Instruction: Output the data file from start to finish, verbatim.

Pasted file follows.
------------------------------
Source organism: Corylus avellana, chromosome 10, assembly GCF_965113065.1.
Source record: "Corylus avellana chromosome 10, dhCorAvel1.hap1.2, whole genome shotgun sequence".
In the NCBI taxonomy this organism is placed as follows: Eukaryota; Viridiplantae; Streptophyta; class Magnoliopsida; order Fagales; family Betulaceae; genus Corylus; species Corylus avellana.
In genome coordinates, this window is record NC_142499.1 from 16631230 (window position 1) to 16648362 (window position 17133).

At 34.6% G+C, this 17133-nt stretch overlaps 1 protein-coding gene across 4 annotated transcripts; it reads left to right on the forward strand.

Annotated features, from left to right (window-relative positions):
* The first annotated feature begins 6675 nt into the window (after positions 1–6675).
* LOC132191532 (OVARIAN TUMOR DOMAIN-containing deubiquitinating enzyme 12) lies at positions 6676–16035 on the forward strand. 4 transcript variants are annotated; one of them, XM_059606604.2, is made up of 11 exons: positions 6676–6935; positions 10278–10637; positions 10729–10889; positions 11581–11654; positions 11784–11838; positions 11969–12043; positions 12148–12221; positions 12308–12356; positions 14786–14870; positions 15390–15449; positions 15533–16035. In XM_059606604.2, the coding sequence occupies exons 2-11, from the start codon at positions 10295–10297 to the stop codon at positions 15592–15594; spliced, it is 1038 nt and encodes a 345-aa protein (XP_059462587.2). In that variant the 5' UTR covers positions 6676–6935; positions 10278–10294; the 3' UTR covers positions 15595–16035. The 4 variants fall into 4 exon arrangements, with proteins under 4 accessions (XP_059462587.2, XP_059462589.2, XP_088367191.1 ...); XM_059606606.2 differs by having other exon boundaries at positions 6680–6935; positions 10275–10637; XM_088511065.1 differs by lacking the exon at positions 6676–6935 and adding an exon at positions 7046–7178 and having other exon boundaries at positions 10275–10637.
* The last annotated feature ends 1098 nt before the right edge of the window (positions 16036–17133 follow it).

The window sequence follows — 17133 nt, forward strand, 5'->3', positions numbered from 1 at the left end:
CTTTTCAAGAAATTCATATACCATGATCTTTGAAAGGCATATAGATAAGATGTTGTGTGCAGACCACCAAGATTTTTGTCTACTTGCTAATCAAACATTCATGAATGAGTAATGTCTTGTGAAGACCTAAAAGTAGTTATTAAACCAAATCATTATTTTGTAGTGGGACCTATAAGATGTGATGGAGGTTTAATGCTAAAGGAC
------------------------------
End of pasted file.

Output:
Source organism: Corylus avellana, chromosome 10, assembly GCF_965113065.1.
Source record: "Corylus avellana chromosome 10, dhCorAvel1.hap1.2, whole genome shotgun sequence".
In the NCBI taxonomy this organism is placed as follows: Eukaryota; Viridiplantae; Streptophyta; class Magnoliopsida; order Fagales; family Betulaceae; genus Corylus; species Corylus avellana.
In genome coordinates, this window is record NC_142499.1 from 16631230 (window position 1) to 16648362 (window position 17133).

At 34.6% G+C, this 17133-nt stretch overlaps 1 protein-coding gene across 4 annotated transcripts; it reads left to right on the forward strand.

Annotated features, from left to right (window-relative positions):
* The first annotated feature begins 6675 nt into the window (after positions 1–6675).
* LOC132191532 (OVARIAN TUMOR DOMAIN-containing deubiquitinating enzyme 12) lies at positions 6676–16035 on the forward strand. 4 transcript variants are annotated; one of them, XM_059606604.2, is made up of 11 exons: positions 6676–6935; positions 10278–10637; positions 10729–10889; positions 11581–11654; positions 11784–11838; positions 11969–12043; positions 12148–12221; positions 12308–12356; positions 14786–14870; positions 15390–15449; positions 15533–16035. In XM_059606604.2, the coding sequence occupies exons 2-11, from the start codon at positions 10295–10297 to the stop codon at positions 15592–15594; spliced, it is 1038 nt and encodes a 345-aa protein (XP_059462587.2). In that variant the 5' UTR covers positions 6676–6935; positions 10278–10294; the 3' UTR covers positions 15595–16035. The 4 variants fall into 4 exon arrangements, with proteins under 4 accessions (XP_059462587.2, XP_059462589.2, XP_088367191.1 ...); XM_059606606.2 differs by having other exon boundaries at positions 6680–6935; positions 10275–10637; XM_088511065.1 differs by lacking the exon at positions 6676–6935 and adding an exon at positions 7046–7178 and having other exon boundaries at positions 10275–10637.
* The last annotated feature ends 1098 nt before the right edge of the window (positions 16036–17133 follow it).

The window sequence follows — 17133 nt, forward strand, 5'->3', positions numbered from 1 at the left end:
CTTTTCAAGAAATTCATATACCATGATCTTTGAAAGGCATATAGATAAGATGTTGTGTGCAGACCACCAAGATTTTTGTCTACTTGCTAATCAAACATTCATGAATGAGTAATGTCTTGTGAAGACCTAAAAGTAGTTATTAAACCAAATCATTATTTTGTAGTGGGACCTATAAGATGTGATGGAGGTTTAATGCTAAAGGAC